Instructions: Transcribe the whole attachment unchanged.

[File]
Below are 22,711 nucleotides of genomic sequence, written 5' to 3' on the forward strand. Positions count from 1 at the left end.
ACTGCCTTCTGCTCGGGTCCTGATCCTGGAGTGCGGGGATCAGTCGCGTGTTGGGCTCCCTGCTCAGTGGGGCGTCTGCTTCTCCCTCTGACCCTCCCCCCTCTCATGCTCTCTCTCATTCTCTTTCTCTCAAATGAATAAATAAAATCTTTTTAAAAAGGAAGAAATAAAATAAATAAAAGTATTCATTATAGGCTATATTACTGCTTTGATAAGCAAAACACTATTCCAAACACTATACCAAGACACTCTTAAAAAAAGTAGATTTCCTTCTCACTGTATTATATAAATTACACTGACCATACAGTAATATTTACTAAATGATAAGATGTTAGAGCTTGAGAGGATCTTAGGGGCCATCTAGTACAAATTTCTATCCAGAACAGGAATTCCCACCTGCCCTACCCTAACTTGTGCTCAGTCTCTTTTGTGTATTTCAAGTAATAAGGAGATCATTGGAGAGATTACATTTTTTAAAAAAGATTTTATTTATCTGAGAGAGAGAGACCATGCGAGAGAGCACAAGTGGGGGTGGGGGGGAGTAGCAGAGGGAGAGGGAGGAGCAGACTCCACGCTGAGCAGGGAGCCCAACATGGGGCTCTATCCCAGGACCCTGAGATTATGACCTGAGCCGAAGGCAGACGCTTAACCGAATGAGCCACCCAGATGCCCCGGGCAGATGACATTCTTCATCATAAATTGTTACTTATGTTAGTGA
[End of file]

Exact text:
Below are 22,711 nucleotides of genomic sequence, written 5' to 3' on the forward strand. Positions count from 1 at the left end.
ACTGCCTTCTGCTCGGGTCCTGATCCTGGAGTGCGGGGATCAGTCGCGTGTTGGGCTCCCTGCTCAGTGGGGCGTCTGCTTCTCCCTCTGACCCTCCCCCCTCTCATGCTCTCTCTCATTCTCTTTCTCTCAAATGAATAAATAAAATCTTTTTAAAAAGGAAGAAATAAAATAAATAAAAGTATTCATTATAGGCTATATTACTGCTTTGATAAGCAAAACACTATTCCAAACACTATACCAAGACACTCTTAAAAAAAGTAGATTTCCTTCTCACTGTATTATATAAATTACACTGACCATACAGTAATATTTACTAAATGATAAGATGTTAGAGCTTGAGAGGATCTTAGGGGCCATCTAGTACAAATTTCTATCCAGAACAGGAATTCCCACCTGCCCTACCCTAACTTGTGCTCAGTCTCTTTTGTGTATTTCAAGTAATAAGGAGATCATTGGAGAGATTACATTTTTTAAAAAAGATTTTATTTATCTGAGAGAGAGAGACCATGCGAGAGAGCACAAGTGGGGGTGGGGGGGAGTAGCAGAGGGAGAGGGAGGAGCAGACTCCACGCTGAGCAGGGAGCCCAACATGGGGCTCTATCCCAGGACCCTGAGATTATGACCTGAGCCGAAGGCAGACGCTTAACCGAATGAGCCACCCAGATGCCCCGGGCAGATGACATTCTTCATCATAAATTGTTACTTATGTTAGTGA